One Year After Storm, a Void in North Minneapolis

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Click on Photo to View Interview with DeWayne Thornton, Who Stayed in North Minneapolis

Click on Photo to View Interview with DeWayne Thornton, Who Stayed in North Minneapolis

DeWayne Thornton remained in his house on the 3000 block of Logan Avenue, just south of Lowry, even after last year’s May 22 tornado demolished the garage, tore off part of his roof and damaged two rear bedrooms. The City of Minneapolis condemned the building though inspectors deemed it structurally sound, and Thornton refused to move his girlfriend and three children to an overcrowded shelter.

But many of his neighbors and fellow North Minneapolis residents didn’t stay put. Some left for Brooklyn Center or other parts of the Twin Cities. Others left Minnesota entirely and are living day-to-day in shelters on the South Side of Chicago and other cities. Minneapolis has no record of how many residents left the hard-pressed neighborhood following the tornado.

“The neighborhood is totally different,” says Thornton as he looks down the block, at empty spaces, skeletons of trees and blue tarps that still flutter in place of roofs. “Lots of people are gone from the neighborhood. I don’t know what they did with them or where they went.”

Neighborhood changing
Thornton notes that the makeup of his block has become more diverse, as he sees white, Mexican and Chinese families. On Saturday, the City of Minneapolis and Habitat for Humanity held a block party here, at which Mayor R.T. Rybak and other dignitaries spoke.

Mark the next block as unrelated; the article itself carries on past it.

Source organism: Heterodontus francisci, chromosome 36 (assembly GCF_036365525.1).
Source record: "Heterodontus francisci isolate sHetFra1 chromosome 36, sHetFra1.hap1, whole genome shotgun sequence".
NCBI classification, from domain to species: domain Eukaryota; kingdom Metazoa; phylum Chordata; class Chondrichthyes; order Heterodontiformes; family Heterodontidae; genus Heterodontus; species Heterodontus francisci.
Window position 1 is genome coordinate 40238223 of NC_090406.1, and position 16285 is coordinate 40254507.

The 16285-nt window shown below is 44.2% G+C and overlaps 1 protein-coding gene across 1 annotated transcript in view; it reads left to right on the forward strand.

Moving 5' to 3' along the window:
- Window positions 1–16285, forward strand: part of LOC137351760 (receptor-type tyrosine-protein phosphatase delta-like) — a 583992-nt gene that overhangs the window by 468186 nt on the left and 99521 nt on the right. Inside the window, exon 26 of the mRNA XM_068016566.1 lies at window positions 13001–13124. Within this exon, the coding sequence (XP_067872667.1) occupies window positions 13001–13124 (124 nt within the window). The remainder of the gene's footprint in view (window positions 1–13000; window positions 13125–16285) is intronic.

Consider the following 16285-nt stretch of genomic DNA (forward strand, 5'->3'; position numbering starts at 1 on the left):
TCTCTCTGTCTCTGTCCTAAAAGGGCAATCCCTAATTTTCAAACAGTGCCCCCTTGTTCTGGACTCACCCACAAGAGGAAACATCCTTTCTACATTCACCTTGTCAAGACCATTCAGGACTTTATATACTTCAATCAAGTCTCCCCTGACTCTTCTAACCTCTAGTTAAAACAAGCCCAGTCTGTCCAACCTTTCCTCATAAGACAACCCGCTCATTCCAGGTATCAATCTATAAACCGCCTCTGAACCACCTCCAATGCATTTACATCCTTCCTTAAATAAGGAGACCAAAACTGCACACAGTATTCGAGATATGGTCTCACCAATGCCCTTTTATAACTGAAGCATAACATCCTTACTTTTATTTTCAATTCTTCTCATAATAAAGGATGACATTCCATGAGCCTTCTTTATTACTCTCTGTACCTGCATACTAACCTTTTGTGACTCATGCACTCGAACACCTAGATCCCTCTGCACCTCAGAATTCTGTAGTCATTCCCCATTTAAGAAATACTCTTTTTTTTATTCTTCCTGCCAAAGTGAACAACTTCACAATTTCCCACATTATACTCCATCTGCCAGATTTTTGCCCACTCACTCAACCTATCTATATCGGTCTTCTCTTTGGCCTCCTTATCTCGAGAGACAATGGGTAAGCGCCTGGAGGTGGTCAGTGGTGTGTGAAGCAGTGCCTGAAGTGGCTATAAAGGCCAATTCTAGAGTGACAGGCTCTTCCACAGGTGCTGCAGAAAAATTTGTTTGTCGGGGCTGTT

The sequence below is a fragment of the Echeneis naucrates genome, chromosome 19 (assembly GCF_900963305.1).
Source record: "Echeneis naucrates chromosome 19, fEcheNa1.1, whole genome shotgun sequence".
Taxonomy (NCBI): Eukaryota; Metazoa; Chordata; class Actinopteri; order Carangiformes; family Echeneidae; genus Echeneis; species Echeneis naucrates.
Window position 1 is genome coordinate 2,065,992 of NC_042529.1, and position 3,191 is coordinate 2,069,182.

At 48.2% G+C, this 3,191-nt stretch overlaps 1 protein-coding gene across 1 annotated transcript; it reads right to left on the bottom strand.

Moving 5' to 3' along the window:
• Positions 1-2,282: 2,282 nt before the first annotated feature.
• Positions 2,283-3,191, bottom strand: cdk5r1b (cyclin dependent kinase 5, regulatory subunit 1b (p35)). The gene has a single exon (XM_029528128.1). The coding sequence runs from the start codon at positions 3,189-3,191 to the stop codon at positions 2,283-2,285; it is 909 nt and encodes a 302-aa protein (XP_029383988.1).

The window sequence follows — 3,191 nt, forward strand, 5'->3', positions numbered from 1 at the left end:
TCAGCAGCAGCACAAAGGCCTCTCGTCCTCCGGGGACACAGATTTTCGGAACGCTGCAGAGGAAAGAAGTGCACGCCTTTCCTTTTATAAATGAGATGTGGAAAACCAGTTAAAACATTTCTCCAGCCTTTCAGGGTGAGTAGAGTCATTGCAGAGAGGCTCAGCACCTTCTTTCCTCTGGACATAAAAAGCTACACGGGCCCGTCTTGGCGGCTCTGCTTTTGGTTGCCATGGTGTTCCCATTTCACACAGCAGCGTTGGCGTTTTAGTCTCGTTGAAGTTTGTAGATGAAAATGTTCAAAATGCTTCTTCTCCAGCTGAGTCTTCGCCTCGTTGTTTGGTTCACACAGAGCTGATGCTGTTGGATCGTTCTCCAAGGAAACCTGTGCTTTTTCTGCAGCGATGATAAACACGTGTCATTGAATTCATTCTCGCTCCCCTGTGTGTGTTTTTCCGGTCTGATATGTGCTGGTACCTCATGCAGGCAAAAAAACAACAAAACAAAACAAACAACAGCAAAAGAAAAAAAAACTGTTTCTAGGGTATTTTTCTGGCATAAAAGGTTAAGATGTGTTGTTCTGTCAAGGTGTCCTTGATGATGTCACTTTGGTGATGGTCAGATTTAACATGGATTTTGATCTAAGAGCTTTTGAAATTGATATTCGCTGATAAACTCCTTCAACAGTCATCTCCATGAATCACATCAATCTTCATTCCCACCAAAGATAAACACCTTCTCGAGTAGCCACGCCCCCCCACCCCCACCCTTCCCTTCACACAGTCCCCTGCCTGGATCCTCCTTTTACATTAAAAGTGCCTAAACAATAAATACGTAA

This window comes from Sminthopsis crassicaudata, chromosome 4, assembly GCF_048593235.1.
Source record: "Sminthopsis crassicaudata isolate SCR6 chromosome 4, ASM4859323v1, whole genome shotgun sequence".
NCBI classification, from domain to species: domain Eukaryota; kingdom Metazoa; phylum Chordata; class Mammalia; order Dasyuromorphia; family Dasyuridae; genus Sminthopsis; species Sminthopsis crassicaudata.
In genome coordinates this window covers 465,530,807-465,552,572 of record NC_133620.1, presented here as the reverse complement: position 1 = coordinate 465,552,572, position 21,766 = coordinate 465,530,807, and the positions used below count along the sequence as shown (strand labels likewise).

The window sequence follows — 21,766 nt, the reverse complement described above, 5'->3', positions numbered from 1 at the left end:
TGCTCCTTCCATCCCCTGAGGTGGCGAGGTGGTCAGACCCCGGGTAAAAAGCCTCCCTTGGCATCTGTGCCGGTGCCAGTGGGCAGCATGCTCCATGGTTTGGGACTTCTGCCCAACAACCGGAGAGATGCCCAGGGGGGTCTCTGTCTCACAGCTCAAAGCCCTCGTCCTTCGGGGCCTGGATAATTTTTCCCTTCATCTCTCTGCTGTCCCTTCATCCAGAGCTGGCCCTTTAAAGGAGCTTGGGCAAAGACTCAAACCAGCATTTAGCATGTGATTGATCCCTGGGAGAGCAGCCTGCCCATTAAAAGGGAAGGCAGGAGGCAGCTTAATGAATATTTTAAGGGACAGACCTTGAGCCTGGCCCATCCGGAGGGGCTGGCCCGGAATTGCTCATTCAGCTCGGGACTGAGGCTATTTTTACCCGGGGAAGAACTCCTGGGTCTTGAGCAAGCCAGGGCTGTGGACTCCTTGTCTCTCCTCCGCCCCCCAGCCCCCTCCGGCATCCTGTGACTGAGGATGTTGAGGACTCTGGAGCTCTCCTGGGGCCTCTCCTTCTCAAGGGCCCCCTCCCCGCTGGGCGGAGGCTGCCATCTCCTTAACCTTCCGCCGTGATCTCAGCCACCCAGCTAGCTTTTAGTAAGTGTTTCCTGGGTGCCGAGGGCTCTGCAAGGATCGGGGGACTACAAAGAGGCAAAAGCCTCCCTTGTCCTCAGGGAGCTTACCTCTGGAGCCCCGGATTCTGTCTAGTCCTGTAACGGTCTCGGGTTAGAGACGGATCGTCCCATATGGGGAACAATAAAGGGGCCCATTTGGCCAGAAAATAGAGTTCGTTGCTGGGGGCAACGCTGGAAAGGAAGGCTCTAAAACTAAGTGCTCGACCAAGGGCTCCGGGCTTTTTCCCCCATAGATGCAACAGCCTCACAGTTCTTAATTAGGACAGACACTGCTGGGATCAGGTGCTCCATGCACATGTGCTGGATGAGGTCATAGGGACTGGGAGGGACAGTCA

Despite the void around him and lack of shade, Thornton has reason to be optimistic. He recently started a “poor man’s moving company”. The squat and powerfully built 41-year-old San Diego native owns a truck, and for a flat rate of $250 or less he’ll clean out people’s garages, basements or estates.

“Everybody has to move, and this is a place where people move every year,” says Thornton, who tired of working long days and nights as a a forklift driver at King Solutions in the Minneapolis suburb of Dayton.

Jacob Wheeler

In addition to shooting videos for The UpTake, Jacob Wheeler is a contributing editor at the progressive political magazine In These Times, publishes the Glen Arbor Sun in his native Michigan, and authored "Between Light and Shadow," a recent book about the Guatemalan adoption industry. Wheeler's stories have appeared in such magazines as the Utne Reader, Earth Island Journal, Rotarian and Teaching Tolerance magazine, and newspapers including the San Francisco Chronicle and Christian Science Monitor. He speaks fluent Spanish, German and Danish.

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